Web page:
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General insurance breach reports to ASIC rise  

General insurance (GI) accounted for 28% of breach reports submitted to the Australian Securities and Investments Commission (ASIC), beaten only by credit product lines’ 32% during the 12 months to June 30. 

The GI figure represents a nine percentage point increase from the previous reporting period, according to ASIC’s latest reportable situation regime publication. 

ASIC says the GI increase was primarily driven by a rise in reports about motor vehicle insurance (18% of total reports), home building insurance (8%) and home contents insurance (6%). 

Life insurance made up 2% of self-reported breach matters, similar to the prior year. 

The reportable situations regime, often referred to as breach reporting, commenced on October 1 2021 and is more expansive in scope than its predecessor, taking in recommendations from the Hayne royal commission’s final report.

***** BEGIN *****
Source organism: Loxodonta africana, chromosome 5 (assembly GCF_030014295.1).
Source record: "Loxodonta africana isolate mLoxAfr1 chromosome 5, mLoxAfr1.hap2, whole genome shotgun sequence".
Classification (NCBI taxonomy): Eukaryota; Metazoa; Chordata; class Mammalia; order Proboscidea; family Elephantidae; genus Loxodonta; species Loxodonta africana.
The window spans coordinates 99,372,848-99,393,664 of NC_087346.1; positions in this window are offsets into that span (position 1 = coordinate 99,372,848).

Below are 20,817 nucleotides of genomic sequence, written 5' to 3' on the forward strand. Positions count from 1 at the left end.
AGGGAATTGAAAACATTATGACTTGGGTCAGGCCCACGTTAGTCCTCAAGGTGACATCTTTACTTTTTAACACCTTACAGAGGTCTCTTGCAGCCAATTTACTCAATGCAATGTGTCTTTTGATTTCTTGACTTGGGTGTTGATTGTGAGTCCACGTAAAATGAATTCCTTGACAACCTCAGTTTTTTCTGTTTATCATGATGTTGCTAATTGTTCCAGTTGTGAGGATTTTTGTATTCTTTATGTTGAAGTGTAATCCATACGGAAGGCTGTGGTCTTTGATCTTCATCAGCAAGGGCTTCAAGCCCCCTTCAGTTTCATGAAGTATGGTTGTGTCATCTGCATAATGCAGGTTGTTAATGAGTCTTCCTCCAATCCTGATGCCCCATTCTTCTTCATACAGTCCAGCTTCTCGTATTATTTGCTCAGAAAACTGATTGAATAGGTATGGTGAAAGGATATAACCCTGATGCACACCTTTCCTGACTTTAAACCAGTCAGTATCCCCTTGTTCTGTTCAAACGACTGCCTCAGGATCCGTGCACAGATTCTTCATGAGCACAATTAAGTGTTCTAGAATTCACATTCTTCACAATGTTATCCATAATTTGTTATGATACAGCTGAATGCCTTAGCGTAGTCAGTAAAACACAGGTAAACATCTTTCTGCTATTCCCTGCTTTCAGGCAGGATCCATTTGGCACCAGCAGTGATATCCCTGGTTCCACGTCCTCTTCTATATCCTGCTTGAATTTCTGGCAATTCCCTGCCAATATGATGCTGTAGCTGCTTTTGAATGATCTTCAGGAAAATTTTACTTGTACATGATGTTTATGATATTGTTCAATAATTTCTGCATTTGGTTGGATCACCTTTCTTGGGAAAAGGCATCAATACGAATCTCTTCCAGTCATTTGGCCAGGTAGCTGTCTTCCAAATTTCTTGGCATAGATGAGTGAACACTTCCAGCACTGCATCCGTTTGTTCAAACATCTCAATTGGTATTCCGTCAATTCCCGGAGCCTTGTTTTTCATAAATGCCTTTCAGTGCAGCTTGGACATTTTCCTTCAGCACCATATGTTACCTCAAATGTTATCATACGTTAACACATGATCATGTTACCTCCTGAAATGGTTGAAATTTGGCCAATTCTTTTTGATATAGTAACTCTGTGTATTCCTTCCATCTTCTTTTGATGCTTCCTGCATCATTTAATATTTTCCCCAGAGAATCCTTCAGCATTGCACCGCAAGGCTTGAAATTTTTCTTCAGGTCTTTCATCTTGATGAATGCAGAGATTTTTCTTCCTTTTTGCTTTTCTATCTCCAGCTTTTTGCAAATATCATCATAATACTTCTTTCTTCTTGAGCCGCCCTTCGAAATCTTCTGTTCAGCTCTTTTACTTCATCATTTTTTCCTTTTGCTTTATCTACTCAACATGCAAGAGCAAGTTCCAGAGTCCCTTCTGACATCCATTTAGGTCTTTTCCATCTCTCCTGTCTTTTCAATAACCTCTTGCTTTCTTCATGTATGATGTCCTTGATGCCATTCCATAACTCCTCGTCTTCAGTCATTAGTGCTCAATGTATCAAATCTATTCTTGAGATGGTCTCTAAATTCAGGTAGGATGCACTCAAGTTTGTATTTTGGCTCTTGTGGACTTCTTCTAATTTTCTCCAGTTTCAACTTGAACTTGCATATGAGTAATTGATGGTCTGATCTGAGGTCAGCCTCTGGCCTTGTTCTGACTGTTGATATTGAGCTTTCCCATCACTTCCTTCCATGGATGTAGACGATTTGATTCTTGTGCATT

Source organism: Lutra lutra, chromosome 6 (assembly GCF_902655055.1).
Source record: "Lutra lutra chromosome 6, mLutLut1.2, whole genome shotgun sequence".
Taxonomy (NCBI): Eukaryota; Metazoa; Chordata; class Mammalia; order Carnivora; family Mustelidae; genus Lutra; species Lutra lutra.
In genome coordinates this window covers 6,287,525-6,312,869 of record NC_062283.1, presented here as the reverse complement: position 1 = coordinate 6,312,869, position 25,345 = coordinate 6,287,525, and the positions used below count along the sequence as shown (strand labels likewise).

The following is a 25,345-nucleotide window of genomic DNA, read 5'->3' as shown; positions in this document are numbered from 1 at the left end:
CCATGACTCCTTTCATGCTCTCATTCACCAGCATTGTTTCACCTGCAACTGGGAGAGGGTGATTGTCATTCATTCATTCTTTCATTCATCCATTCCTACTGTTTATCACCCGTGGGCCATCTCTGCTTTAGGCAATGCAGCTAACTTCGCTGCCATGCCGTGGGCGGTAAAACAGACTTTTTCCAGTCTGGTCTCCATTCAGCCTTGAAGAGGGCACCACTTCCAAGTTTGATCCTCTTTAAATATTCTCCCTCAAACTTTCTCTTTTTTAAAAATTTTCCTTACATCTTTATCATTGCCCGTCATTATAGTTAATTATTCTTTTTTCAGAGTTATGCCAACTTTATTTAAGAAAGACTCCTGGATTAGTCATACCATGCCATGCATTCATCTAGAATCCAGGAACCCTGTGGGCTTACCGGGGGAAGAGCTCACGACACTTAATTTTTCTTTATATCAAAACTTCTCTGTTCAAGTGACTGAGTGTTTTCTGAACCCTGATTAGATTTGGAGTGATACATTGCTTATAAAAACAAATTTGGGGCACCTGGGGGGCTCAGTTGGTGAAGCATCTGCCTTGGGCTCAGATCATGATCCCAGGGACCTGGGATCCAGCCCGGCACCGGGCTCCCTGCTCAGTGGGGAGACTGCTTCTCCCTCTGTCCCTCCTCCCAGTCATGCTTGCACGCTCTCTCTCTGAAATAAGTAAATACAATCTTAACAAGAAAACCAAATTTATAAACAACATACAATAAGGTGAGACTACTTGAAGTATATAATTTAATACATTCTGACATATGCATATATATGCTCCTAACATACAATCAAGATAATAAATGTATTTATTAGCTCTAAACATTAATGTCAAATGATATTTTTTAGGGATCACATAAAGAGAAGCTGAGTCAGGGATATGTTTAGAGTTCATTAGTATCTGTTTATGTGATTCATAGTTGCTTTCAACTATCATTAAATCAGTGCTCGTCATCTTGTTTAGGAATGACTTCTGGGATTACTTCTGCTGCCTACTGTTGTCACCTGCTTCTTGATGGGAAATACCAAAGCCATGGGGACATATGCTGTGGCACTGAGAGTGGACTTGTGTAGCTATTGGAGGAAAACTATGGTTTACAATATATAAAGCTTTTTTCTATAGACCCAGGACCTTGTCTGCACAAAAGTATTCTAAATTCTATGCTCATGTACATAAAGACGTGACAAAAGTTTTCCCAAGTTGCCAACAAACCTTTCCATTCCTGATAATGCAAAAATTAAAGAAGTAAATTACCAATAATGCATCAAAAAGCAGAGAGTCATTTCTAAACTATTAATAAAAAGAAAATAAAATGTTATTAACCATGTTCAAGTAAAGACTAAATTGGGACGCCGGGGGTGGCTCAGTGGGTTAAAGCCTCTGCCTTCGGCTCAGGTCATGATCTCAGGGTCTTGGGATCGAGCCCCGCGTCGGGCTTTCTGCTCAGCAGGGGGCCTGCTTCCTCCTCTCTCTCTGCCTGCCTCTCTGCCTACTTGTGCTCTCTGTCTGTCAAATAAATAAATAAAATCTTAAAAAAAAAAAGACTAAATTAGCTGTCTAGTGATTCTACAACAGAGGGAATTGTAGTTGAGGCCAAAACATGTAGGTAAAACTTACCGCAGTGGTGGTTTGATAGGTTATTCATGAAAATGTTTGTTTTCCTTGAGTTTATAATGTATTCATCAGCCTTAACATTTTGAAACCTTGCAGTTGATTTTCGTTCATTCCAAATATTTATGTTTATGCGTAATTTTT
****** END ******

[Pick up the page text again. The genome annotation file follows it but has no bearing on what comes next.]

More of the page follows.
ASIC is required to publish information about the reports it receives from Australian financial services (AFS) licensees and Australian credit licensees (credit licensees) about self-reported matters (reportable situations). 

For the latest reporting period to June 30, ASIC says 16,836 reports were made, averaging around 1403 reports per month. This was a 43% increase in the monthly reporting average from the previous reporting period.  

About 9% of the licensee population lodged reports, which is still much lower than expected. ASIC says it will taking stronger measures to achieve enhanced compliance with the regime, including by undertaking a range of surveillance activities and potential enforcement action. 

Some 71% of all reports were lodged by just 21 licensees and these were generally larger licensees. 

“The reportable situations regime has now been in place for over two years, and licensees have had ample time to take the necessary steps to ensure full compliance with the requirements,” ASIC Chair Joseph Longo said. 

“ASIC will now move to taking stronger regulatory action to drive improved compliance with the regime, including enforcement action where appropriate.”

Click here for more from the report.